Useful Tools and Favorite Gadgets

This is not an exhaustive list of all of my favorite kitchen tools but a handy reference to all of the things mentioned in the recipes on the site.

 

I like to have one good, all-purpose nonstick saute pan but let’s not kid ourselves: you need to replace these things every few years.  The sooner you accept that cruel fact the happier you’ll be.  Trust me.  So you want something good but not crazy expensive.  I look for pans with a handle that can go under the broiler (i.e. not rubberized).  This pan has served me so well I’ve bought it two consecutive times:

And this is the LBD (Little Black Dress) of my cookware. I rarely put it away and regularly use if for sauces, popcorn, steaming vegetables, even making bread. The round bottom is perfect for whisking just about anything, the size is perfect for most things and it’s All Clad so it heats evenly and stays put.

Cook’s Illustrated rated these the best cookies sheets a while back and people went bonkers trying to find them. I have several and use them frequently. You absolutely need a couple of good, sturdy cookies sheets that won’t warp in the oven (or when you take them out) and conduct heat evenly. No need to get anything with expensive gimmicks; these will last a lifetime.

Invaluable when pitting lots of cherries and also good for olives:

For blending flour and fat for pie crust:

My favorite rolling pin:

This is what I bought to grind my own meat:

For bread making and more:

Cook’s Illustrated rated this the best thermometer for accuracy and speeed.  I’ve had mine for years and it has changed the way I cook in ways I could never have predicted.  An accurate thermometer will allow you to cook your poultry just to the point where it’s done and not beyond.  It will ensure that the water you’re proofing your yeast in is in the right range.  It will tell you if your steak is rare or medium rare. It is not cheap but I wouldn’t recommend spending this much on something if I wasn’t crazy about it.

If someone every really forced me to chose ONE pot or pan this would be the one. Again, not cheap. But meant to last well beyond any one person’s lifetime. My friend Anne once got such a deal on this exact pot at Zabar’s that we still talk about it to this day. I use mine for deep-fryng (it makes it possible to maintain an even temperature), chili, soups, stews, braises, etc. I don’t even put it away because I think it’s so cute. I might ask to be buried with it. Or in it.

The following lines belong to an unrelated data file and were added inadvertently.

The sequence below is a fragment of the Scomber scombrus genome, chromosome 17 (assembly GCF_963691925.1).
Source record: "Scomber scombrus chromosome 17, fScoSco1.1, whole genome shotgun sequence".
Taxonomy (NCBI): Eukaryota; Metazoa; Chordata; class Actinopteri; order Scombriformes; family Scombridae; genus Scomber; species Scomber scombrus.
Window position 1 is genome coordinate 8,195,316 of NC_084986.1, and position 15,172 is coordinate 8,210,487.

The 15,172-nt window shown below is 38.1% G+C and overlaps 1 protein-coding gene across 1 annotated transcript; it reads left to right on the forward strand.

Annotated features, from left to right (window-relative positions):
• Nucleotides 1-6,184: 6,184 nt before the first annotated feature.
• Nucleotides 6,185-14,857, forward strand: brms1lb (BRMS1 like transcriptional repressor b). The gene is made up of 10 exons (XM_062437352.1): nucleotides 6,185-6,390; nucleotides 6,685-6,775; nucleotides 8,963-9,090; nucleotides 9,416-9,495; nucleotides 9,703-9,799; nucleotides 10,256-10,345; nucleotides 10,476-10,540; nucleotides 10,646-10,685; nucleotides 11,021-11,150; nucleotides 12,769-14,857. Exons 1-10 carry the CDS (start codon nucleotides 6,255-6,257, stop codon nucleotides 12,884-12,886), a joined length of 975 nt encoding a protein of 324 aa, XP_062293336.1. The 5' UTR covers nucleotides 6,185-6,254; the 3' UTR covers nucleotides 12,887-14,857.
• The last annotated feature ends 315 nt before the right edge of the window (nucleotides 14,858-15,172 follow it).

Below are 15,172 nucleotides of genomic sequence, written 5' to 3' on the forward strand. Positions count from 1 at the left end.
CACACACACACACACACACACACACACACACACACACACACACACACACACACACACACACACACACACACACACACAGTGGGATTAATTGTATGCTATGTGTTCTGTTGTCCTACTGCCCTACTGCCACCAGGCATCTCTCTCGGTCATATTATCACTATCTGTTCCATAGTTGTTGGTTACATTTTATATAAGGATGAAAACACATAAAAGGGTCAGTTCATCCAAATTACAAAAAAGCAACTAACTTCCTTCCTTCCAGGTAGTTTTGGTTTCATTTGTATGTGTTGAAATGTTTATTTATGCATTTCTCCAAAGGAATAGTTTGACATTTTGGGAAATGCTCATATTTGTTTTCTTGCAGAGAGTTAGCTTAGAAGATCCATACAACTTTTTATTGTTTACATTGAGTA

Talk about a cheap thrill, I absolutely love this little thing. I am not the most disciplined cook when it comes to mise en place but when I do actually get organized and measure out all my ingredients before I start cooking I always use this. It’s so great to just measure 3 tablespoons of olive oil and have it sit and wait for you to call on it and only dirty one thing vs. two. Just spend the $4 and buy one and you’ll see what I mean. One warning: do NOT put it in the dishwasher; the markings will wear off quickly.

Another thing you didn’t know you needed until you got it and found yourself reaching for it every day. Although its original and primary purpose is to help you get dough off of your countertops (and it works great for that) I find it to be more useful for things like getting a bunch of chopped shallots from cutting board to pan. I also use mine for cleaning — it liberates some of the stuck-on stuff (like dough) from your countertops and gets all the little bits of minced garlic off of the cutting board.

Several years ago Cook’s Illustrated rated this as their number one choice in pepper mills so of course I ran right out and bought it. They have since updated their recommendations but I have been using this mill for years and love it. It holds a lot of peppercorns, the design is simple so it’s easy to refill and use. It just works.

Of course colanders matter. As with anyhting, if it’s worth having it’s worth having a well-designed, functional tool and this is it. I have had this one for years and it never fails me. Ample enough for a pound of cooked pasta, easily cleaned, hasn’t warped or fallen apart it’s sturdy and reliable.